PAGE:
The SR.N4 (Saunders-Roe Nautical 4) hovercraft (also known as the Mountbatten class hovercraft) was a combined passenger and vehicle-carrying class of hovercraft. The type has the distinction of being the largest civil hovercraft to have ever been put into service.
Work on the SR.N4 was initiated in 1965 by Saunders-Roe. By the time that the vehicle's first trials took place in early 1968, Saunders-Roe had merged with Vickers Supermarine to form the British Hovercraft Corporation, which continued development.
Power was provided by four Rolls-Royce Proteus marine turboshaft engines each driving its own lift fan and pylon-mounted steerable propulsion propeller. The SR.N4 was the largest hovercraft then built, designed to carry 254 passengers in two cabins beside a four-lane automobile bay that held up to 30 cars. Cars were driven from a bow ramp just forward of the wheelhouse. The first design was 40 meters long, weighed 190 long tons, was capable of 83 knots (154 km/h), and could cruise at over 60 knots (111 km/h).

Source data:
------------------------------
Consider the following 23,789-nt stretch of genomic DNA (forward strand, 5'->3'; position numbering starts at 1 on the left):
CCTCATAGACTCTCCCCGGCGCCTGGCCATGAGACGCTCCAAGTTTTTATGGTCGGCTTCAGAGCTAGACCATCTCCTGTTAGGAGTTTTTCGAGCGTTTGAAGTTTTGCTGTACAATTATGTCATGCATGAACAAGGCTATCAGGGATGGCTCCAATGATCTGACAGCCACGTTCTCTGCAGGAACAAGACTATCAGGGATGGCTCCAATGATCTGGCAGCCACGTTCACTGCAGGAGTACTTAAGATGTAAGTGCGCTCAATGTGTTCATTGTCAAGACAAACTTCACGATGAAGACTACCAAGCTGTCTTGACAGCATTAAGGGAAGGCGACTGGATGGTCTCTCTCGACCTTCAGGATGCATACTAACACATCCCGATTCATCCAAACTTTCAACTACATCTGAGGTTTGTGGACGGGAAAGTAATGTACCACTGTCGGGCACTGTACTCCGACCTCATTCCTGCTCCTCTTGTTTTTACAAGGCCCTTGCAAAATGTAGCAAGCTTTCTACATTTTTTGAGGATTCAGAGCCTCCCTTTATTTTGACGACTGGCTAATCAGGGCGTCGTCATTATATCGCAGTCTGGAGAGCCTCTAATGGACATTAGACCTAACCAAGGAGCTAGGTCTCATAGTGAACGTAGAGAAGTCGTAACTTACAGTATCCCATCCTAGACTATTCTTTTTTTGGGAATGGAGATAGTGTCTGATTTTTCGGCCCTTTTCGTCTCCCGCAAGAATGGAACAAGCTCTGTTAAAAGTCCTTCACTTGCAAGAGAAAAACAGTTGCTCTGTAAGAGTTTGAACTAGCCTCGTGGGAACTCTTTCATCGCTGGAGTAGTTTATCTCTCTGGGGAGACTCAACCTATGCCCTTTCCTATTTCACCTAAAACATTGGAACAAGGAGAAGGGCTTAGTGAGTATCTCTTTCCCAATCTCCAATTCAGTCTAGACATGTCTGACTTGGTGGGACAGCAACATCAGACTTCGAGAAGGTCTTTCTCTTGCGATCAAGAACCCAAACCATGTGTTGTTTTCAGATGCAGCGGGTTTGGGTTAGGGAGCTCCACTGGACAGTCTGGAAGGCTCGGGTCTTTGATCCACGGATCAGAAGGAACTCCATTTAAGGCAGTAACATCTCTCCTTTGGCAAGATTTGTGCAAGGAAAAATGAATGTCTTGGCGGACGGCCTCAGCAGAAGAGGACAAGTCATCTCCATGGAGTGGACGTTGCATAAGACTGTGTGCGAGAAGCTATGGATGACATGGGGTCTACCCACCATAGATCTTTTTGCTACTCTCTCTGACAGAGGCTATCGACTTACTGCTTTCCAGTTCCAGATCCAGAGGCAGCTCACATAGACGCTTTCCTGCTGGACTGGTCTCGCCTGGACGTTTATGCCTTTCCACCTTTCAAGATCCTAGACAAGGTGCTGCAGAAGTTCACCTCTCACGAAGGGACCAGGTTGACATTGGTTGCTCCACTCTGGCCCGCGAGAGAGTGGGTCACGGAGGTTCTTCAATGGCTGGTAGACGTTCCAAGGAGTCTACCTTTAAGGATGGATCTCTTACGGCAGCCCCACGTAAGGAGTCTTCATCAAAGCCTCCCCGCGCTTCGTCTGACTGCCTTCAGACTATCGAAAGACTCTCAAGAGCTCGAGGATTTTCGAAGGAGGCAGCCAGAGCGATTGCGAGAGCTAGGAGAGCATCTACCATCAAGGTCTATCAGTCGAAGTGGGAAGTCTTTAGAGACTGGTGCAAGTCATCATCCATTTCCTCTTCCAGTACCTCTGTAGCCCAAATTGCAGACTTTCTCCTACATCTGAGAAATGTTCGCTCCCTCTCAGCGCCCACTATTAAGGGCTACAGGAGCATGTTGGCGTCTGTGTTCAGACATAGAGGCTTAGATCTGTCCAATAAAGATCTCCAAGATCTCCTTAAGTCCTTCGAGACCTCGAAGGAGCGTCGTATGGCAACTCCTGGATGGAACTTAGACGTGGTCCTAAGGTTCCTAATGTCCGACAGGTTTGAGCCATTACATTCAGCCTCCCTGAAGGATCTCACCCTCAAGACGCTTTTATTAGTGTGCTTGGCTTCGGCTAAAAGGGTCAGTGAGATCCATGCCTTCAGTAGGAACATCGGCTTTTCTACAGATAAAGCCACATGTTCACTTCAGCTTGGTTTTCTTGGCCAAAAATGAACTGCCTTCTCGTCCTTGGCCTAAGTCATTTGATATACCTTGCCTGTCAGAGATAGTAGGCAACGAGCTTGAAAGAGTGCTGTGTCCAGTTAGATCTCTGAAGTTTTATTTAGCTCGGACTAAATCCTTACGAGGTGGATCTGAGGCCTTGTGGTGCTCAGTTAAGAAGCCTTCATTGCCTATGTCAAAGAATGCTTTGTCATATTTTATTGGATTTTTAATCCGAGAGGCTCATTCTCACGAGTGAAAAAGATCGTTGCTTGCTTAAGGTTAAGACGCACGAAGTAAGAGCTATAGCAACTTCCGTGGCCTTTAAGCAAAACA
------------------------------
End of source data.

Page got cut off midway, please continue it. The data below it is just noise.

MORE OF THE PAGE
The SR.N4s operated regular services across the English Channel between 1968 and 2000. In response to operator demands, stretched versions of the SR.N4 were developed, culminating in the Mk.III variant, which had almost double the capacity for carrying both cars and passengers as the Mk.I. While interest was expressed in military applications for the type, no vehicles were ultimately used for such purposes. Following the fleet's withdrawal from cross-channel services, a single remaining Mk.III examples, GH-2007 Princess Anne, remains on static display at the Hovercraft Museum at Lee-on-Solent as of August 2021.
According to Wikipedia